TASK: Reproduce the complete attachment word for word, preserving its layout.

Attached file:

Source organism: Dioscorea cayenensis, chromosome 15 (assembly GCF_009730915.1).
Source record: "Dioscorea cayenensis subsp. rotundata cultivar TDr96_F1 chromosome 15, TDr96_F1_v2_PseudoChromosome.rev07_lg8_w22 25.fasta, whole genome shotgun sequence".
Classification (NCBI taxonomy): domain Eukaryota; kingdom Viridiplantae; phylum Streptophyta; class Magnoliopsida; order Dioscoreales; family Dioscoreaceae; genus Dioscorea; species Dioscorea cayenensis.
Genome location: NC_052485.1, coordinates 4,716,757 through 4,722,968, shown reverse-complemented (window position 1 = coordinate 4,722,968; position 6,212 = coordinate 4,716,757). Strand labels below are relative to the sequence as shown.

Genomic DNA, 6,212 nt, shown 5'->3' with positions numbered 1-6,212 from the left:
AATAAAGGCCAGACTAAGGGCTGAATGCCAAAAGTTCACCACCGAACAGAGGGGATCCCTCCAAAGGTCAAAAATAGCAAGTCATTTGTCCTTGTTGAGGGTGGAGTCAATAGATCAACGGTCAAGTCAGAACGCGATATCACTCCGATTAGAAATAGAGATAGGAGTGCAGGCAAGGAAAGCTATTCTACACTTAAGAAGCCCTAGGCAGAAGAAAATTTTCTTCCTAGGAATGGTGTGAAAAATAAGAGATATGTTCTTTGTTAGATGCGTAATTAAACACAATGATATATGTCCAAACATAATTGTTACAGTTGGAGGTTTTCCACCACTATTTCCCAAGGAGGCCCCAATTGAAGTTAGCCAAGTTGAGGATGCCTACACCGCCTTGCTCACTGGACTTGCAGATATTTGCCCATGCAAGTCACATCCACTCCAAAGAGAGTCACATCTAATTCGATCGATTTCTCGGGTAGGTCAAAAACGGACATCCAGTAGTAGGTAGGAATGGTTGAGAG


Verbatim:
Source organism: Dioscorea cayenensis, chromosome 15 (assembly GCF_009730915.1).
Source record: "Dioscorea cayenensis subsp. rotundata cultivar TDr96_F1 chromosome 15, TDr96_F1_v2_PseudoChromosome.rev07_lg8_w22 25.fasta, whole genome shotgun sequence".
Classification (NCBI taxonomy): domain Eukaryota; kingdom Viridiplantae; phylum Streptophyta; class Magnoliopsida; order Dioscoreales; family Dioscoreaceae; genus Dioscorea; species Dioscorea cayenensis.
Genome location: NC_052485.1, coordinates 4,716,757 through 4,722,968, shown reverse-complemented (window position 1 = coordinate 4,722,968; position 6,212 = coordinate 4,716,757). Strand labels below are relative to the sequence as shown.

Genomic DNA, 6,212 nt, shown 5'->3' with positions numbered 1-6,212 from the left:
AATAAAGGCCAGACTAAGGGCTGAATGCCAAAAGTTCACCACCGAACAGAGGGGATCCCTCCAAAGGTCAAAAATAGCAAGTCATTTGTCCTTGTTGAGGGTGGAGTCAATAGATCAACGGTCAAGTCAGAACGCGATATCACTCCGATTAGAAATAGAGATAGGAGTGCAGGCAAGGAAAGCTATTCTACACTTAAGAAGCCCTAGGCAGAAGAAAATTTTCTTCCTAGGAATGGTGTGAAAAATAAGAGATATGTTCTTTGTTAGATGCGTAATTAAACACAATGATATATGTCCAAACATAATTGTTACAGTTGGAGGTTTTCCACCACTATTTCCCAAGGAGGCCCCAATTGAAGTTAGCCAAGTTGAGGATGCCTACACCGCCTTGCTCACTGGACTTGCAGATATTTGCCCATGCAAGTCACATCCACTCCAAAGAGAGTCACATCTAATTCGATCGATTTCTCGGGTAGGTCAAAAACGGACATCCAGTAGTAGGTAGGAATGGTTGAGAG